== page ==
Sight, No1, Spring x1
If anyone has a lead on a spare transit case let me know…
Like most other firearms, the STEN gun was issued with a webbing sling to allow it to be slung over the shoulder. The sling was specially made for the firearm and was a unique design for the time using loops and hooks on the sling to attach it rather than passing through sling loops on the gun:The sling is made from a ¾” wide thin cotton webbing strap, with an adjustable buckle in the centre:This indicates that the sling is a Mk II variant (stores catalogue number BE8604), the earlier Mk I (stores catalogue number BE8574) was a non-adjustable strap 36” long. A brass loop is fitted to one end:This is fitted around the stock of the Sten gun, with the loose end of the strap passing through to make a tightening loop that holds it secure:The opposite end of the sling has a wire loop:This hooks through the holes on the barrel shroud at the muzzle end of the Sten gun:Interestingly Indian produced slings just use a blunted nail, bent around, for this hook! This example has a manufacturer’s stamp on the sling, that is unfortunately badly stamped, but it can be seen that the sling dates from 1944:A large number of manufacturers can be found for these slings, including Canadian made examples. When I picked my sling up they were incredibly common and could be found for a few pounds, today they seem to have increased in price and a good example can fetch £10-£15.
With the possible exception of the AK47, most firearms do not function well when they are covered in dirt and grit. Unfortunately the internal parts of a gun need to be oiled for them to function properly, and this oil in turn attracts dust and seizes up the action. This problem becomes more acute in arid conditions such as the North West Frontier or the deserts of Northern Africa. Whilst there is no substitute for regular cleaning of weapons by soldiers, physical covers over the working parts of a weapon can help reduce the level of dirt significantly and therefore breech covers were produced for the Lee Enfield rifles. Most of these covers were produced in the UK or Canada and use press studs to secure them, as described in this list of changes from 1915:
“The Breech cover is fully described in LoC 17368, 24 June 1915.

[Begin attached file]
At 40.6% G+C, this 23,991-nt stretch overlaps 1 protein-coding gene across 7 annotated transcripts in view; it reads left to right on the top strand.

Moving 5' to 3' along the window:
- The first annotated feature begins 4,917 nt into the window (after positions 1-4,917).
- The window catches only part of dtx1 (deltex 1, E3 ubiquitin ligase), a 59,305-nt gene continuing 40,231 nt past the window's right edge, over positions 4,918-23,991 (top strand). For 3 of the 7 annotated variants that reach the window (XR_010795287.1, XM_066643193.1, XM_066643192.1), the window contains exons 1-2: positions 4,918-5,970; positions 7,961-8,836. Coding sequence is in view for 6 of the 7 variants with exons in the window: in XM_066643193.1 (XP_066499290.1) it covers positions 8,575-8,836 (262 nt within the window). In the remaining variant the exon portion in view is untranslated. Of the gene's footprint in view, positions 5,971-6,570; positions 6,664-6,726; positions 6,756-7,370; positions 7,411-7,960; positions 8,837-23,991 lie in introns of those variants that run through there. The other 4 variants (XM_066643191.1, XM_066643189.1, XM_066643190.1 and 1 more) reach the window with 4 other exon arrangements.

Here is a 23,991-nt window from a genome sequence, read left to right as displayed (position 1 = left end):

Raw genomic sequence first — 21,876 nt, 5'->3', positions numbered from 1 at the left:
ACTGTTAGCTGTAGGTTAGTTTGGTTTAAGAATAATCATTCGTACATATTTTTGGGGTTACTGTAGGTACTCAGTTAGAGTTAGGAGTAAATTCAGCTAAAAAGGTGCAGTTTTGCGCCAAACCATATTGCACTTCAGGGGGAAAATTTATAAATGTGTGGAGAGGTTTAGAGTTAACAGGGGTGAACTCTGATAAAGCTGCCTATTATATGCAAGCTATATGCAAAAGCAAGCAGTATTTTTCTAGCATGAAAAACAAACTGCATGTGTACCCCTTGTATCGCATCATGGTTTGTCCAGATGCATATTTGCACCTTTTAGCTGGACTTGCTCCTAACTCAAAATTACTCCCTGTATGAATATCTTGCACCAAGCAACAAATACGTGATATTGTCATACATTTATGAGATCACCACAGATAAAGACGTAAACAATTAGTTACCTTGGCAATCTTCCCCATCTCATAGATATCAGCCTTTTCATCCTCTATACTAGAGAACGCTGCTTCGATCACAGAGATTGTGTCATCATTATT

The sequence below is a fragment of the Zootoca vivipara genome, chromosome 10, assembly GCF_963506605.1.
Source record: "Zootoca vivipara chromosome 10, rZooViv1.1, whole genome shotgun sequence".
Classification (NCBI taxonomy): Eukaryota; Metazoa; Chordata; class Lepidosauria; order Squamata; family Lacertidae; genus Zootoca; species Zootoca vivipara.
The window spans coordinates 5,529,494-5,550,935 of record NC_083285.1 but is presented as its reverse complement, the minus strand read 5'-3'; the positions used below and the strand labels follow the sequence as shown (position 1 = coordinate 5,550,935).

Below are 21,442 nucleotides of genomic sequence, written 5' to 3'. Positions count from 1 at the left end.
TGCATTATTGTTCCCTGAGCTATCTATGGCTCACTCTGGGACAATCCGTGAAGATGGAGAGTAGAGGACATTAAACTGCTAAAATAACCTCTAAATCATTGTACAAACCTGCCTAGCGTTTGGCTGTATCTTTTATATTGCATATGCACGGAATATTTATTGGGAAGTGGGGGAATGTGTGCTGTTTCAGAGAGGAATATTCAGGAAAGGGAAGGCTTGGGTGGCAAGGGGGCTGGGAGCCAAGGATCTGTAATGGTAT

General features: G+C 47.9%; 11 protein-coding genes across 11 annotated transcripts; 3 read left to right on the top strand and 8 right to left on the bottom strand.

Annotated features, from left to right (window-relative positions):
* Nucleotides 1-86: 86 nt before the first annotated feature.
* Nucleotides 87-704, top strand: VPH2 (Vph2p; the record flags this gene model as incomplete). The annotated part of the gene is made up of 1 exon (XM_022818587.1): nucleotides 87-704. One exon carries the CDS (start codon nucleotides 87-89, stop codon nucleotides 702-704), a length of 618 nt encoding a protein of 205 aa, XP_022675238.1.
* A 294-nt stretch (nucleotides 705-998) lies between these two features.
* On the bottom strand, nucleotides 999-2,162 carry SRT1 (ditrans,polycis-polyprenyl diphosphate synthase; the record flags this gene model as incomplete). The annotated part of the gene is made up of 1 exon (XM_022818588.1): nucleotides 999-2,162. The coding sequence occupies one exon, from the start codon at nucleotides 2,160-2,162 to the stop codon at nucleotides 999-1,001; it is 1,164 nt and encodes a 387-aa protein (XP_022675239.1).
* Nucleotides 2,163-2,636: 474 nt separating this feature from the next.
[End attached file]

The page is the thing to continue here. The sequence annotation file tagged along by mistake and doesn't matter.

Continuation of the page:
“the Cover is made of Double texture waterproof drill, and is fitted with 3 press studs on the left side of the rifle. Two eyelets are fitted in the cover for a lace which is knotted on the inside to retain it in position:
The cover is attached to rifle by means of the lace as follows-
Rifles Short MLE– To the guard sling swivel, or through the swivel screw hole in the lugs on the trigger guard.”
Tonight however we have an Indian produced example that uses a staples and a cloth strip to secure it:My thanks go to Andrew Dearlove for helping me add this one to the collection. As can be seen the cover fits tightly over the bolt and action of the rifle, the opposite side to the fastener has a double thickness area around the bolt handle to prevent this area from wearing too quickly:The cover is wrapped around the action, the staples are pushed through holes in the breech cover on the opposite side, and the whole assembly secured with the long cotton tab:This allows the cover to be easily removed by quickly pulling on the tab and this allows the assembly to fall away. A pair of leather ties are fitted:These secure to a ring in front of the magazine on the rifle to prevent loss of the cover:The cover is made of the same rough cotton drill as Indian made gas mask bags, inside are a couple of stamps: one has a date of 1943 and a number ‘2’:The second stamp is a faint purple marking with the letters ‘F.S.A’:Quite what this stands for is unknown now. We end with a nice illustration of a breech cover being used in the trenches of World War One to keep mud out of the action of a ‘jock’s’ SMLE:
When the 1958 pattern webbing set was introduced originally there was no provision for a holster. The British Army were in the process of replacing their revolvers with Browning Hi-Power automatics and as a stop gap Canadian 51 pattern holsters were issued to troops (see here). This was clearly far from being an ideal solution so by 1965 a new holster had been developed for the 58 pattern set. This was closely based on the wartime Canadian Browning holster and had a pair of overlapping flaps to protect the pistol:These flaps were secured with a quick release tab:And when opened allowed easy access to the Browning:Inside the holster a small pocket was provided for a spare magazine:That was secured with another quick release tab:A small channel was provided for a cleaning rod:Sadly I do not have a Browning Hi-Power in my collection, but this Model 1922, although smaller, illustrates how a pistol was carried:Stamped onto the underside of the top flap was the manufacturer’s details, date and NSN number:This example was made in 1978 by MECo. Turning the holster over we can see a number of attachment methods were offered:These were a single channel for a belt loop and ‘C’ hooks to allow it to be fastened to the belt of the 58 pattern set:The fitting instructions gave alternatives for the carriage of the holster:
The holster may either be clipped to the belt by two ‘C’ hooks, or it may be attached to a leg strap by means of a webbing loop sewn between the ‘C’ hooks. A link similar to that on the ammunition pouches provides anchorages for the front yoke straps. A ‘D’ ring at the bottom enables the holster to be anchored, if required, to the cape carrier or to the main pack, to prevent the holster from swinging and chafing the legs. MECo were not the only manufacturer of 58 pattern webbing, and this illustration comes from the webbing catalogue of M Wright & Co:Not only was the holster produced in the standard green seen here, but white examples for military police and blue grey RAF examples were produced, albeit in much smaller quantities.